Stock markets as «simulacra»
Observation that participates
This article argues that popular and scientific conceptions of financial markets are structured by a moral ontology that opposes a «real» to a «false» economy. This opposition recapitulates the opposition between «real» and «false» representation, as articulated by Plato. «Investment» plays the ideal-typical role of the «real» copy, as the investor demonstrates her willingness to orient her representations of future pro fits around the original, the «real» economy of needs and goods. «Speculation» plays the role of the «false» copy or simulacrum, self-referentially mimicking the form of the «real» economy though circumventing its essence. While the distinction between «investment» and «speculation » breaks down in practice, it is maintained in discourse through the materialist ideologies of production and consumption. In order to jettison this discourse entirely, we must examine what is properly social in the «real» economy, what is properly material in the speculative economy, and how these two logics interrelate. In this enterprise, Bruno Latour's notion of the «quasi-object» as applied to financial instruments gives us a conceptual tool with which to unhinge the phantasmagoric logic of the simulacrum that underwrites representation in and of the stock market.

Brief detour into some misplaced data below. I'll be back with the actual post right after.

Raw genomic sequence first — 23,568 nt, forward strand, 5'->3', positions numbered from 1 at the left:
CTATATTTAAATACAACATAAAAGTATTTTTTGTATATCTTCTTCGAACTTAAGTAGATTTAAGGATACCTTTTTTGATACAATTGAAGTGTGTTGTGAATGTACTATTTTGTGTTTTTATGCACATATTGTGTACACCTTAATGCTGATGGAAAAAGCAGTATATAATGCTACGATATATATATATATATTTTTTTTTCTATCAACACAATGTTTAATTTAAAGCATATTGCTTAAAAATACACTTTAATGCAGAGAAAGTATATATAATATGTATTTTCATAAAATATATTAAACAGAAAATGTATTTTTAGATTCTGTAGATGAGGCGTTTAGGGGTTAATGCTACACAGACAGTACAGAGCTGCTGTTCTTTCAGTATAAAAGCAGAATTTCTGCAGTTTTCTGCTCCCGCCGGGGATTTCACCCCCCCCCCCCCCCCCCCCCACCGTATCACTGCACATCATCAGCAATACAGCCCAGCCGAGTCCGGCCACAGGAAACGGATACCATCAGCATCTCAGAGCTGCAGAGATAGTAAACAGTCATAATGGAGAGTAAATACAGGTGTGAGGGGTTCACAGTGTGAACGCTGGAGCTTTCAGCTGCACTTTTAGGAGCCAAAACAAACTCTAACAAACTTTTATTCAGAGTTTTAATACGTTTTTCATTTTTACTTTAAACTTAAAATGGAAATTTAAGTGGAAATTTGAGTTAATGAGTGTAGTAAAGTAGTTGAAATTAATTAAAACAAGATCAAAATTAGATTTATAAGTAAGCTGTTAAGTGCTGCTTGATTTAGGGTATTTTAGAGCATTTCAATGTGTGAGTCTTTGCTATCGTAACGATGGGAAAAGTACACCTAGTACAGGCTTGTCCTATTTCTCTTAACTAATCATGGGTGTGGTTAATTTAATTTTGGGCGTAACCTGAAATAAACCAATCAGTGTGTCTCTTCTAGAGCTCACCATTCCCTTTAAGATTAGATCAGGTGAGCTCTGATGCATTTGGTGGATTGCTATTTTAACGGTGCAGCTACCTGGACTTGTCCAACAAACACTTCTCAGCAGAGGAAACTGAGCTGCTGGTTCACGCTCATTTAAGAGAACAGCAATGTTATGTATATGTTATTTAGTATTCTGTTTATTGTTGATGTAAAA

Ellen Hertz works as a maître assistante at the Institut d'anthropologie et de sociologie, University of Lausanne. She has published a book on the construction of the Shanghai stock market (The Trading Crowd, 1998, Cambridge University Press), and is interested more generally in economic, legal and political anthropology and China.